Case in point

I recently had a case that involved a driver who had an underlying Mercury policy of $100,000, who pulled out of an auto-body shop directly in front of my client. My client had knee and shoulder complaints and eventually had arthroscopic surgery on both. We made a demand against Mercury, who hemmed and hawed and started peeling off the usual list of excuses: we need more time, we need a DME, injury is pre-existing, the surgery is unnecessary, you can’t injure a knee in an auto case, you can’t injure a shoulder in an auto case, the dog ate my homework, the dog had kittens, it’s not my fault!

So, we filed and served and named the body shop for failing to have any warning signs about the precarious hairpin turn that is 75 feet before the exit off their lot. We continued to make multiple demands to Mercury, who continued to provide excuses why they could not tender. A CCP 998 Offer to Compromise expired and we felt the policy was open.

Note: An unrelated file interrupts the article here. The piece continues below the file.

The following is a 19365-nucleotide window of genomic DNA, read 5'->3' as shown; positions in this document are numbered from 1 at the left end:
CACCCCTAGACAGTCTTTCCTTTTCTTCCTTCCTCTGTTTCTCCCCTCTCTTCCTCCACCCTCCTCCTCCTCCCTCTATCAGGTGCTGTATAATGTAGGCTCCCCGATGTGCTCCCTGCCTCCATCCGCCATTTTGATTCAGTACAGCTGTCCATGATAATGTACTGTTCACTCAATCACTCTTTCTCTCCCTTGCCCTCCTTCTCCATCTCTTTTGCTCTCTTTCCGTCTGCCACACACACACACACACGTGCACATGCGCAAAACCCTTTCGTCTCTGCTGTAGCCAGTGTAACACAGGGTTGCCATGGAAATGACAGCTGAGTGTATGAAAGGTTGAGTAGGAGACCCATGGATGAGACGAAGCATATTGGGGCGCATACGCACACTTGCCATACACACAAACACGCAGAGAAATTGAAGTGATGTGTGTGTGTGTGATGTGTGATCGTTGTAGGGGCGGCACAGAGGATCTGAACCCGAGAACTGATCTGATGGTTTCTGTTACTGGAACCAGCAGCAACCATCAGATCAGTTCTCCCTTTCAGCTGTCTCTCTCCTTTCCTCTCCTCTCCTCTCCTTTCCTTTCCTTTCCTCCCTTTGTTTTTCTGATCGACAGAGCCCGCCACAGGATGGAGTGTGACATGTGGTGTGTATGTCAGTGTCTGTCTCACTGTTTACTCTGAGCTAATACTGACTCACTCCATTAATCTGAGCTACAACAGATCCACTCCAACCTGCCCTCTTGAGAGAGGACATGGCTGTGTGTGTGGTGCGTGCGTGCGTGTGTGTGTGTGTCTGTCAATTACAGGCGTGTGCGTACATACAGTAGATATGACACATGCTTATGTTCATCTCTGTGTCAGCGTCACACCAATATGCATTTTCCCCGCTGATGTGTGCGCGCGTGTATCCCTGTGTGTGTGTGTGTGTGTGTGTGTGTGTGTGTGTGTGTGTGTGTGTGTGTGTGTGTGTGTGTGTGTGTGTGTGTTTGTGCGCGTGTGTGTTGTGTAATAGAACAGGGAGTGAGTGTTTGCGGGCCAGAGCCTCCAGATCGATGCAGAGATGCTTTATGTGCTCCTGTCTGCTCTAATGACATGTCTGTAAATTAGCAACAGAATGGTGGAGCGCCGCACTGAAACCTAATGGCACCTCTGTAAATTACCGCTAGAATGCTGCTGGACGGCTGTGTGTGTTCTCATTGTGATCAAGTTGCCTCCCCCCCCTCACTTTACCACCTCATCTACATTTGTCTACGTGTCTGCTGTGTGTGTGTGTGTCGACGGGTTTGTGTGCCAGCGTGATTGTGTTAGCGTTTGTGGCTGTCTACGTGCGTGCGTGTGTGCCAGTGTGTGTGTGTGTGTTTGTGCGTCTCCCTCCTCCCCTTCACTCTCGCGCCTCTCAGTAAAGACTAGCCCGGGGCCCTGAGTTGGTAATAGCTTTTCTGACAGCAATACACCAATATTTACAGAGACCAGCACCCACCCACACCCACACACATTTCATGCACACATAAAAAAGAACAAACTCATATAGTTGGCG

Eventually, counsel for the auto-body shop noticed the deposition of the defendant driver in preparation for their motion for summary judgment. A week or so before the deposition, Mercury sent us a letter stating that they are tendering the policy. They also provided sworn responses under penalty of perjury that their insured was not in course and scope at the time of the collision and there is no additional policy providing coverage. (Practice Pointer: We always serve additional special interrogatories addressing each of these issues in addition to the form interrogatories.)

We were not overly concerned about the defendant driver’s work status at this point because we felt the underlying $100K Mercury policy was open, which, of course, they disputed. Further, we had sworn responses stating there was no additional coverage, and he was not in the course and scope of employment at the time of the crash, so end of story, right? Not so fast.